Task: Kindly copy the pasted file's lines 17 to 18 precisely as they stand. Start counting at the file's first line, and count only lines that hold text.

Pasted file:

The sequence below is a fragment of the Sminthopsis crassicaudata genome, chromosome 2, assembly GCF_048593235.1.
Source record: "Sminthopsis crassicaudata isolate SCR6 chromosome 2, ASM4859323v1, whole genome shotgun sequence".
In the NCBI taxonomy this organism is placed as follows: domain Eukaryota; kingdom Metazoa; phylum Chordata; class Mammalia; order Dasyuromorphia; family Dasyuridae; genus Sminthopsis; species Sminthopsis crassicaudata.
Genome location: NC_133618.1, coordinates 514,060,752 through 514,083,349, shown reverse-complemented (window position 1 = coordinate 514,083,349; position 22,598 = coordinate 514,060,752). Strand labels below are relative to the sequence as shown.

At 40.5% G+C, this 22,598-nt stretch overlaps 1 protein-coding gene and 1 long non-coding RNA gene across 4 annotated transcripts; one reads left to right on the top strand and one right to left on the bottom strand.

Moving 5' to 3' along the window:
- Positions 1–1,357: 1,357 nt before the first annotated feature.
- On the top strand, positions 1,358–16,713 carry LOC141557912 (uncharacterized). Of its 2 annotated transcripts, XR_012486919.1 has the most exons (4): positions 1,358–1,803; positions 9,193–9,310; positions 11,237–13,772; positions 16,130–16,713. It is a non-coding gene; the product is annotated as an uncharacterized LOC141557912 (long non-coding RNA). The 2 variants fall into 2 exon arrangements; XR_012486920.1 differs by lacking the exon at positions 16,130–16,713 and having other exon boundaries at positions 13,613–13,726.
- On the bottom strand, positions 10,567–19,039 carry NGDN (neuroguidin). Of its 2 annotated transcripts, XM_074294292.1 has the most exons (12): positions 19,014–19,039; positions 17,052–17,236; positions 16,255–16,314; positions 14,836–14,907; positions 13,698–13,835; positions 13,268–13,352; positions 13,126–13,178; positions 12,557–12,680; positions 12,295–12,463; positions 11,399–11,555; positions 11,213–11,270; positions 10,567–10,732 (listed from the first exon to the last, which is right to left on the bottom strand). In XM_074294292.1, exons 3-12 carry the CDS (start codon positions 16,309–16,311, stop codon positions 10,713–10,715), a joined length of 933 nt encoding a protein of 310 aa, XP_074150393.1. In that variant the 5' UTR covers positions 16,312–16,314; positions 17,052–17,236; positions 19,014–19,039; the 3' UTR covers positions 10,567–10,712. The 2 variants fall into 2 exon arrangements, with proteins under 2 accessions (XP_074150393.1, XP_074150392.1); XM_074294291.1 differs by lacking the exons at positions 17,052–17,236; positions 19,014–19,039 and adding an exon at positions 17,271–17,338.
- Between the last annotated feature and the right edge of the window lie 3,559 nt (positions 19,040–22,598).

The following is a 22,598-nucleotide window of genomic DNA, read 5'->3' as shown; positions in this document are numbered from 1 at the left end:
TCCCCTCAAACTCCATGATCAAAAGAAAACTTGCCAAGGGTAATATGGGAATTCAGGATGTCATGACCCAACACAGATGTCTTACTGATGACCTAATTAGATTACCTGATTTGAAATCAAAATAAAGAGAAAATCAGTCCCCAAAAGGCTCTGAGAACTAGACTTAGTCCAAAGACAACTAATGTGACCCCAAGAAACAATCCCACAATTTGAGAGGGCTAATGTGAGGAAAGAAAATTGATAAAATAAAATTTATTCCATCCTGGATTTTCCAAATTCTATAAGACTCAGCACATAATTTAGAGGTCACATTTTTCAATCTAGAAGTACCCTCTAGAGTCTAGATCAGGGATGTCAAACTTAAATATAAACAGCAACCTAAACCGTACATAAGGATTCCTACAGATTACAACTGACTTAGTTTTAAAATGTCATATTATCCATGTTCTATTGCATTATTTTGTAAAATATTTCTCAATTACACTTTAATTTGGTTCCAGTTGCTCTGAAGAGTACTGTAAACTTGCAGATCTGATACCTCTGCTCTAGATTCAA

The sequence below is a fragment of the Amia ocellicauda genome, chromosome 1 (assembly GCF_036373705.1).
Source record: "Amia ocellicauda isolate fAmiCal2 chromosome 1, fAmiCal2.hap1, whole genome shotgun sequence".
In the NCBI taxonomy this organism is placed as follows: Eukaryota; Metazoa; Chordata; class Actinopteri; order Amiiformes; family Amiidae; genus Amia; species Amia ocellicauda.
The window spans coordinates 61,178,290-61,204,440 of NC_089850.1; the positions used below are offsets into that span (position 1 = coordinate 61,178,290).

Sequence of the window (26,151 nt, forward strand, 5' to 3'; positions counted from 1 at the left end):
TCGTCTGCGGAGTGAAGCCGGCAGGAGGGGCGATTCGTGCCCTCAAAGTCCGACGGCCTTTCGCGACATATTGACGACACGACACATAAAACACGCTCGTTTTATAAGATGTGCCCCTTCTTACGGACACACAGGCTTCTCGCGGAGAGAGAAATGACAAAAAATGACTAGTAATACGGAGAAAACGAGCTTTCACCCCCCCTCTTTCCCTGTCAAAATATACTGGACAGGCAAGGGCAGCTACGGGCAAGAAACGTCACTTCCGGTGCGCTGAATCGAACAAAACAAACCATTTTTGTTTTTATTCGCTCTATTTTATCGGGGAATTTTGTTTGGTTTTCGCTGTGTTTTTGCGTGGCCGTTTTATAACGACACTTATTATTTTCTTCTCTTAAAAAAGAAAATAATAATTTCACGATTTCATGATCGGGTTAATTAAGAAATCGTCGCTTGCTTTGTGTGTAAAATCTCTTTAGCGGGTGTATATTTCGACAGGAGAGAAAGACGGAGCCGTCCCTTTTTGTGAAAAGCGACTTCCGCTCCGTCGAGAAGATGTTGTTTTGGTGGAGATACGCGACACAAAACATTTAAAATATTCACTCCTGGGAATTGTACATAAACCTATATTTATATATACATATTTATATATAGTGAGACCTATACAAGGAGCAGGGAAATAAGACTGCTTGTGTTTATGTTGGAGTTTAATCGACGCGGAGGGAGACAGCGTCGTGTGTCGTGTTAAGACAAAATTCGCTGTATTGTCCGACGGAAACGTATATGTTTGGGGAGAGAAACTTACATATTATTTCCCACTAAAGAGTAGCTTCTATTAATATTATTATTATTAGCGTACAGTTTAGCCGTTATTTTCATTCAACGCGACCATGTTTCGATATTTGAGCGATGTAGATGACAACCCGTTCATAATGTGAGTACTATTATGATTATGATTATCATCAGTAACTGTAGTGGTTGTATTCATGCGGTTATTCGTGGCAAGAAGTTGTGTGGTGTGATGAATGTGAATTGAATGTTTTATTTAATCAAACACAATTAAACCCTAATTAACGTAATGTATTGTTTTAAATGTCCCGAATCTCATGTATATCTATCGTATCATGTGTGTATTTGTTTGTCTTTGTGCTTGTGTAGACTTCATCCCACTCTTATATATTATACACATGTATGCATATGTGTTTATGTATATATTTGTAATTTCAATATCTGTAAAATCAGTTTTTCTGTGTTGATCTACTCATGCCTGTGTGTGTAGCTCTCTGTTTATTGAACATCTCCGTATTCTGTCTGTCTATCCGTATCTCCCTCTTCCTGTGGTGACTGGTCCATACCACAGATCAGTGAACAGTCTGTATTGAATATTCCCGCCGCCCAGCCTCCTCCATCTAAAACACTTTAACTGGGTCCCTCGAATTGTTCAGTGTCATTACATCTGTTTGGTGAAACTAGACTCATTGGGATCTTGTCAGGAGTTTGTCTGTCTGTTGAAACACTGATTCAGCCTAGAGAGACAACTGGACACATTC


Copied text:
Sequence of the window (26,151 nt, forward strand, 5' to 3'; positions counted from 1 at the left end):
TCGTCTGCGGAGTGAAGCCGGCAGGAGGGGCGATTCGTGCCCTCAAAGTCCGACGGCCTTTCGCGACATATTGACGACACGACACATAAAACACGCTCGTTTTATAAGATGTGCCCCTTCTTACGGACACACAGGCTTCTCGCGGAGAGAGAAATGACAAAAAATGACTAGTAATACGGAGAAAACGAGCTTTCACCCCCCCTCTTTCCCTGTCAAAATATACTGGACAGGCAAGGGCAGCTACGGGCAAGAAACGTCACTTCCGGTGCGCTGAATCGAACAAAACAAACCATTTTTGTTTTTATTCGCTCTATTTTATCGGGGAATTTTGTTTGGTTTTCGCTGTGTTTTTGCGTGGCCGTTTTATAACGACACTTATTATTTTCTTCTCTTAAAAAAGAAAATAATAATTTCACGATTTCATGATCGGGTTAATTAAGAAATCGTCGCTTGCTTTGTGTGTAAAATCTCTTTAGCGGGTGTATATTTCGACAGGAGAGAAAGACGGAGCCGTCCCTTTTTGTGAAAAGCGACTTCCGCTCCGTCGAGAAGATGTTGTTTTGGTGGAGATACGCGACACAAAACATTTAAAATATTCACTCCTGGGAATTGTACATAAACCTATATTTATATATACATATTTATATATAGTGAGACCTATACAAGGAGCAGGGAAATAAGACTGCTTGTGTTTATGTTGGAGTTTAATCGACGCGGAGGGAGACAGCGTCGTGTGTCGTGTTAAGACAAAATTCGCTGTATTGTCCGACGGAAACGTATATGTTTGGGGAGAGAAACTTACATATTATTTCCCACTAAAGAGTAGCTTCTATTAATATTATTATTATTAGCGTACAGTTTAGCCGTTATTTTCATTCAACGCGACCATGTTTCGATATTTGAGCGATGTAGATGACAACCCGTTCATAATGTGAGTACTATTATGATTATGATTATCATCAGTAACTGTAGTGGTTGTATTCATGCGGTTATTCGTGGCAAGAAGTTGTGTGGTGTGATGAATGTGAATTGAATGTTTTATTTAATCAAACACAATTAAACCCTAATTAACGTAATGTATTGTTTTAAATGTCCCGAATCTCATGTATATCTATCGTATCATGTGTGTATTTGTTTGTCTTTGTGCTTGTGTAGACTTCATCCCACTCTTATATATTATACACATGTATGCATATGTGTTTATGTATATATTTGTAATTTCAATATCTGTAAAATCAGTTTTTCTGTGTTGATCTACTCATGCCTGTGTGTGTAGCTCTCTGTTTATTGAACATCTCCGTATTCTGTCTGTCTATCCGTATCTCCCTCTTCCTGTGGTGACTGGTCCATACCACAGATCAGTGAACAGTCTGTATTGAATATTCCCGCCGCCCAGCCTCCTCCATCTAAAACACTTTAACTGGGTCCCTCGAATTGTTCAGTGTCATTACATCTGTTTGGTGAAACTAGACTCATTGGGATCTTGTCAGGAGTTTGTCTGTCTGTTGAAACACTGATTCAGCCTAGAGAGACAACTGGACACATTC